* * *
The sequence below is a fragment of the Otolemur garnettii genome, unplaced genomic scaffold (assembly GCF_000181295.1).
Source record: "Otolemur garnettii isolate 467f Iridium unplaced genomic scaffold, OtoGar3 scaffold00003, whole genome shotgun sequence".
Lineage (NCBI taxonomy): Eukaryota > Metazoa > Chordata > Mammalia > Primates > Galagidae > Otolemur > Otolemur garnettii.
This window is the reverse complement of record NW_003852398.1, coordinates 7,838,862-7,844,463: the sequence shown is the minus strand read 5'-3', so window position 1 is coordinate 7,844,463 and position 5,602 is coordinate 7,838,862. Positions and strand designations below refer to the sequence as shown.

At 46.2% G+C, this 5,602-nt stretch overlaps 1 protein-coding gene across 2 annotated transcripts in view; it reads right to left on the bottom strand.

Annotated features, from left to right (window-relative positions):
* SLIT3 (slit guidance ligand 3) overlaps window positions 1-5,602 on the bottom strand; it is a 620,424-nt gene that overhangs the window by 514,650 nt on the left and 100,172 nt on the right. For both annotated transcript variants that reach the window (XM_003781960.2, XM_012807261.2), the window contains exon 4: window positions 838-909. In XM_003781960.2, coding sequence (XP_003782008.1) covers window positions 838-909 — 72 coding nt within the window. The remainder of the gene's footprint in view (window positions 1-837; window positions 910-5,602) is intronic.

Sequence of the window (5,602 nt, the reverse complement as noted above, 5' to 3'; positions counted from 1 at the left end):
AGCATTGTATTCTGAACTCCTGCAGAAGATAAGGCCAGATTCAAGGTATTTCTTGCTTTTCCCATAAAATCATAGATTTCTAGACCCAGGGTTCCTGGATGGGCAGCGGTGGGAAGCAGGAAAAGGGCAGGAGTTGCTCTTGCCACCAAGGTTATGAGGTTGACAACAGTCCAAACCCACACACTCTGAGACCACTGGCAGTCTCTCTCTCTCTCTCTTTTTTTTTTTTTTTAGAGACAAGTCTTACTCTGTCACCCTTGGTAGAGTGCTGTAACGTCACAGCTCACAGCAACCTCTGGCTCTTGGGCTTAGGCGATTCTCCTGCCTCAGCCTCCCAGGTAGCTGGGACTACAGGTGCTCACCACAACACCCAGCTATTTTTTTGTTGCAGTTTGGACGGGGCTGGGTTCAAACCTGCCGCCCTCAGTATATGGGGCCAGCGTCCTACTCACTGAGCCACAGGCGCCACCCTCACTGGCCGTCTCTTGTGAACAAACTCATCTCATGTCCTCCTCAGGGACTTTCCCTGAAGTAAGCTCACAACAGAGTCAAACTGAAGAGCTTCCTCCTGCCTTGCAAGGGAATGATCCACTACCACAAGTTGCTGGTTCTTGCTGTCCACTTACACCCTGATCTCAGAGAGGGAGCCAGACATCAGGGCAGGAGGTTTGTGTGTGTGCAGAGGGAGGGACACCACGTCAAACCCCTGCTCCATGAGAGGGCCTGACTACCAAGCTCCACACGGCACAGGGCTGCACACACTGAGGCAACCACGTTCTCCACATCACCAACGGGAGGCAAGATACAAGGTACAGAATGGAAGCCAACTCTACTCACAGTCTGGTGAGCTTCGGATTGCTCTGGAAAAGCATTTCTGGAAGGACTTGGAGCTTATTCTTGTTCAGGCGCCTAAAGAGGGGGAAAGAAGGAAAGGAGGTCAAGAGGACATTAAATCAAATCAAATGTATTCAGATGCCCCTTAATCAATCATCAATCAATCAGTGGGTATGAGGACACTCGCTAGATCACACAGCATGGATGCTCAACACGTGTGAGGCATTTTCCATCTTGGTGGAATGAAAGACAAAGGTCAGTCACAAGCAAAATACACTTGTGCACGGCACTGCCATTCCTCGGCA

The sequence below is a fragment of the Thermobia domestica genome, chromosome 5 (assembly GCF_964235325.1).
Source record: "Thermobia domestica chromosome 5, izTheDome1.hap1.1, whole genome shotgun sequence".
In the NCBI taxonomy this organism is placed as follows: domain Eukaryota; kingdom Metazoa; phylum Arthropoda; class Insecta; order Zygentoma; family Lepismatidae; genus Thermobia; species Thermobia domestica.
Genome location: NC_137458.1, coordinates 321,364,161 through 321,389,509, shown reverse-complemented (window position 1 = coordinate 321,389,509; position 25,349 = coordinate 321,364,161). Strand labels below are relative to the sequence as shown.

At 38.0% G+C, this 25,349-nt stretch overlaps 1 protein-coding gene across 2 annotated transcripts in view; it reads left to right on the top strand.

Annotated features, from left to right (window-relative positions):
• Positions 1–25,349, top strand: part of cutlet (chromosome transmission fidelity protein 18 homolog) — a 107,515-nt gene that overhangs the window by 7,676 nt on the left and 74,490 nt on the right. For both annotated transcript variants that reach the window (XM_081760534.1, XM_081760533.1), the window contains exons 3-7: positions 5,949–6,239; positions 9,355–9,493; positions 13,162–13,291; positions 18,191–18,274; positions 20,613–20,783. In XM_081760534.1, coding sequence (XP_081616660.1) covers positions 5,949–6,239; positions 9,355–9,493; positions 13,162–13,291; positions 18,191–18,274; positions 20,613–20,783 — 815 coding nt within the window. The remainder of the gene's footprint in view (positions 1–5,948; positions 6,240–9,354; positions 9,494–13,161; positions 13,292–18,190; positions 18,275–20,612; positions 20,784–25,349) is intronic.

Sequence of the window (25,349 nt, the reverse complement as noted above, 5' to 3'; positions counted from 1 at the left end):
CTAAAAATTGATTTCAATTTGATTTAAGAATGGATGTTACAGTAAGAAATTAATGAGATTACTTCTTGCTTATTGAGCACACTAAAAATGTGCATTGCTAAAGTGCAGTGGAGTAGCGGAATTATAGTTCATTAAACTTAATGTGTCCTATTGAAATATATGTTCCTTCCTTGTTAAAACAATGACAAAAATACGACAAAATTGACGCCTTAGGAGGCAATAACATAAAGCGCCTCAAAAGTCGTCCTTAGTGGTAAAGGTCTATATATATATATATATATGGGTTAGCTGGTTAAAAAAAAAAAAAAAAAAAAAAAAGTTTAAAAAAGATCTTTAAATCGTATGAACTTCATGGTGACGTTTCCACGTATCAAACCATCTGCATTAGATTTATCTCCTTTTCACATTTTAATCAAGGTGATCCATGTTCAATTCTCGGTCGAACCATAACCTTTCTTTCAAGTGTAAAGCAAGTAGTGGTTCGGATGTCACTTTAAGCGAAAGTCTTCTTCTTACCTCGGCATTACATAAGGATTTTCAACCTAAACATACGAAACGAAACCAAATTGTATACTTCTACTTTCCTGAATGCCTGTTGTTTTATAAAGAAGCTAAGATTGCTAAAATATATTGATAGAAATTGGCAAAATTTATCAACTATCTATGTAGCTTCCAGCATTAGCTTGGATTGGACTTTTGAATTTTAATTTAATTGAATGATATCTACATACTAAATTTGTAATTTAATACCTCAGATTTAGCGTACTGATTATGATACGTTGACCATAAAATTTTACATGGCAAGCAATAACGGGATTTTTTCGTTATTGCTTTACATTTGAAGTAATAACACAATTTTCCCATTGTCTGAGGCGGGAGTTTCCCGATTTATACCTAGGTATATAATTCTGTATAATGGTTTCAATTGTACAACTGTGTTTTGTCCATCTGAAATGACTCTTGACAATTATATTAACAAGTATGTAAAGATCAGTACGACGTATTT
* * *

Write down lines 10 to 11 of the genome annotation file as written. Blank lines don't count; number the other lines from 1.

The sequence below is a fragment of the Thermobia domestica genome, chromosome 5 (assembly GCF_964235325.1).
Source record: "Thermobia domestica chromosome 5, izTheDome1.hap1.1, whole genome shotgun sequence".